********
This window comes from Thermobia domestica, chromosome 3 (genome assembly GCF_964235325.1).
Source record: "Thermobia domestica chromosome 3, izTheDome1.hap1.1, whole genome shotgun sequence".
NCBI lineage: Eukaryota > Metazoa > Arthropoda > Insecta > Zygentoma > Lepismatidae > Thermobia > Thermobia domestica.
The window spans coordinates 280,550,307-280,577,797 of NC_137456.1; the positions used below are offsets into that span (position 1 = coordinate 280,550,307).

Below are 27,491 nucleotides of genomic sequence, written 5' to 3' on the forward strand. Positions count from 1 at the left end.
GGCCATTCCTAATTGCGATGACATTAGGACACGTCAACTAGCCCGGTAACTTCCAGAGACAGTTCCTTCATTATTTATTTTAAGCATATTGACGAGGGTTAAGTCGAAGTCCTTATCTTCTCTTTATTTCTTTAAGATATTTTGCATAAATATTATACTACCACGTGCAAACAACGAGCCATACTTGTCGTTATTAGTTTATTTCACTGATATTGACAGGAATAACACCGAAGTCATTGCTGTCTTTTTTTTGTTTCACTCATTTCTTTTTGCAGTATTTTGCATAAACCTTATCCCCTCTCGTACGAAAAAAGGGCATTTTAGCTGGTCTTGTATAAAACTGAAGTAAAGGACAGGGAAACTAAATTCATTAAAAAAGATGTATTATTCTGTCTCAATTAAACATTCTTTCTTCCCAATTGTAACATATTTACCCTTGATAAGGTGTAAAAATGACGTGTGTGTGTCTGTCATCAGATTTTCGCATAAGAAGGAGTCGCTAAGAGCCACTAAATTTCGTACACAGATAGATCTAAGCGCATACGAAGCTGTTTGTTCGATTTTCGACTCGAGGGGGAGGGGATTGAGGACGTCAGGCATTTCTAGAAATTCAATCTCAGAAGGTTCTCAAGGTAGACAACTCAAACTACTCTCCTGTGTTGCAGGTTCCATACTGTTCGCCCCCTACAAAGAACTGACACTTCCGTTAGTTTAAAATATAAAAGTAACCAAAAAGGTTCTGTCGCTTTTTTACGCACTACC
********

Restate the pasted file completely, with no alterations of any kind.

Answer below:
This window comes from Thermobia domestica, chromosome 3 (genome assembly GCF_964235325.1).
Source record: "Thermobia domestica chromosome 3, izTheDome1.hap1.1, whole genome shotgun sequence".
NCBI lineage: Eukaryota > Metazoa > Arthropoda > Insecta > Zygentoma > Lepismatidae > Thermobia > Thermobia domestica.
The window spans coordinates 280,550,307-280,577,797 of NC_137456.1; the positions used below are offsets into that span (position 1 = coordinate 280,550,307).

Below are 27,491 nucleotides of genomic sequence, written 5' to 3' on the forward strand. Positions count from 1 at the left end.
GGCCATTCCTAATTGCGATGACATTAGGACACGTCAACTAGCCCGGTAACTTCCAGAGACAGTTCCTTCATTATTTATTTTAAGCATATTGACGAGGGTTAAGTCGAAGTCCTTATCTTCTCTTTATTTCTTTAAGATATTTTGCATAAATATTATACTACCACGTGCAAACAACGAGCCATACTTGTCGTTATTAGTTTATTTCACTGATATTGACAGGAATAACACCGAAGTCATTGCTGTCTTTTTTTTGTTTCACTCATTTCTTTTTGCAGTATTTTGCATAAACCTTATCCCCTCTCGTACGAAAAAAGGGCATTTTAGCTGGTCTTGTATAAAACTGAAGTAAAGGACAGGGAAACTAAATTCATTAAAAAAGATGTATTATTCTGTCTCAATTAAACATTCTTTCTTCCCAATTGTAACATATTTACCCTTGATAAGGTGTAAAAATGACGTGTGTGTGTCTGTCATCAGATTTTCGCATAAGAAGGAGTCGCTAAGAGCCACTAAATTTCGTACACAGATAGATCTAAGCGCATACGAAGCTGTTTGTTCGATTTTCGACTCGAGGGGGAGGGGATTGAGGACGTCAGGCATTTCTAGAAATTCAATCTCAGAAGGTTCTCAAGGTAGACAACTCAAACTACTCTCCTGTGTTGCAGGTTCCATACTGTTCGCCCCCTACAAAGAACTGACACTTCCGTTAGTTTAAAATATAAAAGTAACCAAAAAGGTTCTGTCGCTTTTTTACGCACTACC